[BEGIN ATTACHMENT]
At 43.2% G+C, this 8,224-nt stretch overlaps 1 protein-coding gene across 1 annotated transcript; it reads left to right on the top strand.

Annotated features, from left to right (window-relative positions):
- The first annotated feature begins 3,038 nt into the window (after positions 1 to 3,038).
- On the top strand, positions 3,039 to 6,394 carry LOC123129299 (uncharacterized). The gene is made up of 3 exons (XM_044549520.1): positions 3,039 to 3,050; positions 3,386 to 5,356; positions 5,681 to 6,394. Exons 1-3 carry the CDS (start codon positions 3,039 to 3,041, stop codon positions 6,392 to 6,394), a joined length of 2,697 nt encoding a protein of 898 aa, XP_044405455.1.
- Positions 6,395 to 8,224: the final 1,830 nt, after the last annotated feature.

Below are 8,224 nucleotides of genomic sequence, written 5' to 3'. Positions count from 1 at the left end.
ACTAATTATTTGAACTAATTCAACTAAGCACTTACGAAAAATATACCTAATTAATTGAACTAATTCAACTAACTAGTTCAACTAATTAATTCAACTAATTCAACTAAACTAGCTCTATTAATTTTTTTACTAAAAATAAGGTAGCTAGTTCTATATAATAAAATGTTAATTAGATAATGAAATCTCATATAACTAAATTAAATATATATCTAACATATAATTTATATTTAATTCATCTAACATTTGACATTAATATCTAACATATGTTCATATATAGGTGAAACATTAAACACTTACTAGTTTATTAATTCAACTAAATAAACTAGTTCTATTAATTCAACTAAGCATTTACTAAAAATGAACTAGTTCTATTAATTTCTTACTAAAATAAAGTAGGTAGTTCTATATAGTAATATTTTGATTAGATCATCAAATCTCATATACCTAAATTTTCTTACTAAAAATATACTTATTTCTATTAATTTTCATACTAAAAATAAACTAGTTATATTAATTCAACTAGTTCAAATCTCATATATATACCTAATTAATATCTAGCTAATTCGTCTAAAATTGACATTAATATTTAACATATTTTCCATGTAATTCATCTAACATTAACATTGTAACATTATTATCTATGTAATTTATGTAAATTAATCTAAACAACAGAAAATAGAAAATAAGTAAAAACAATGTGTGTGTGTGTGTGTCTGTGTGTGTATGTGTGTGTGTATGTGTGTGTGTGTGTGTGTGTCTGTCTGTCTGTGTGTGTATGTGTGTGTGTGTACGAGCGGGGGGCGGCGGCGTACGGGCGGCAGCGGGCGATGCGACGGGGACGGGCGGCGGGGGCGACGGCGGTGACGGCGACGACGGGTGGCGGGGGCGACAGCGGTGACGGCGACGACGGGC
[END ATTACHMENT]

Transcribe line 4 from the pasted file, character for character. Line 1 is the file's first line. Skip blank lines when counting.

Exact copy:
- On the top strand, positions 3,039 to 6,394 carry LOC123129299 (uncharacterized). The gene is made up of 3 exons (XM_044549520.1): positions 3,039 to 3,050; positions 3,386 to 5,356; positions 5,681 to 6,394. Exons 1-3 carry the CDS (start codon positions 3,039 to 3,041, stop codon positions 6,392 to 6,394), a joined length of 2,697 nt encoding a protein of 898 aa, XP_044405455.1.